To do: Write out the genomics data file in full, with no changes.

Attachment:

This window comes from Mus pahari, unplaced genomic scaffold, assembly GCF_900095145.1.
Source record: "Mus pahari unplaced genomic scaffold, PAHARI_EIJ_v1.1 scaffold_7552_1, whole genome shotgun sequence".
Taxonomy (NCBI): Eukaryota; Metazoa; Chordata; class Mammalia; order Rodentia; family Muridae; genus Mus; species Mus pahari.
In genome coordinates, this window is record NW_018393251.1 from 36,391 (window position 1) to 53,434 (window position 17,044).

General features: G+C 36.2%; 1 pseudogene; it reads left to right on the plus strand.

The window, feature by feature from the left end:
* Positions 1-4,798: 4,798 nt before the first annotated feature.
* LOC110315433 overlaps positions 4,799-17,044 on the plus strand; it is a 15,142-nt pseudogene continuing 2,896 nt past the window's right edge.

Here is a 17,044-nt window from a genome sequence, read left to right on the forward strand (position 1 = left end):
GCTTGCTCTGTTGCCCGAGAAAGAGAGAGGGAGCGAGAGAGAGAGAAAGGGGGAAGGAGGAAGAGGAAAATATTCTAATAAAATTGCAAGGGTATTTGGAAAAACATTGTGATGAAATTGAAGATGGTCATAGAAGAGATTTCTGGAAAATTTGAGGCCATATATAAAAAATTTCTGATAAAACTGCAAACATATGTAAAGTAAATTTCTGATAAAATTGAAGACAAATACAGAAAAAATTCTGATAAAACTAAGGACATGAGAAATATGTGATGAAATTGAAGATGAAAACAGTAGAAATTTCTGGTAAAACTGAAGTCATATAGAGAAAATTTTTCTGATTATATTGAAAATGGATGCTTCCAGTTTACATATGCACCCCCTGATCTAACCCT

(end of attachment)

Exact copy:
This window comes from Mus pahari, unplaced genomic scaffold, assembly GCF_900095145.1.
Source record: "Mus pahari unplaced genomic scaffold, PAHARI_EIJ_v1.1 scaffold_7552_1, whole genome shotgun sequence".
Taxonomy (NCBI): Eukaryota; Metazoa; Chordata; class Mammalia; order Rodentia; family Muridae; genus Mus; species Mus pahari.
In genome coordinates, this window is record NW_018393251.1 from 36,391 (window position 1) to 53,434 (window position 17,044).

General features: G+C 36.2%; 1 pseudogene; it reads left to right on the plus strand.

The window, feature by feature from the left end:
* Positions 1-4,798: 4,798 nt before the first annotated feature.
* LOC110315433 overlaps positions 4,799-17,044 on the plus strand; it is a 15,142-nt pseudogene continuing 2,896 nt past the window's right edge.

Here is a 17,044-nt window from a genome sequence, read left to right on the forward strand (position 1 = left end):
GCTTGCTCTGTTGCCCGAGAAAGAGAGAGGGAGCGAGAGAGAGAGAAAGGGGGAAGGAGGAAGAGGAAAATATTCTAATAAAATTGCAAGGGTATTTGGAAAAACATTGTGATGAAATTGAAGATGGTCATAGAAGAGATTTCTGGAAAATTTGAGGCCATATATAAAAAATTTCTGATAAAACTGCAAACATATGTAAAGTAAATTTCTGATAAAATTGAAGACAAATACAGAAAAAATTCTGATAAAACTAAGGACATGAGAAATATGTGATGAAATTGAAGATGAAAACAGTAGAAATTTCTGGTAAAACTGAAGTCATATAGAGAAAATTTTTCTGATTATATTGAAAATGGATGCTTCCAGTTTACATATGCACCCCCTGATCTAACCCT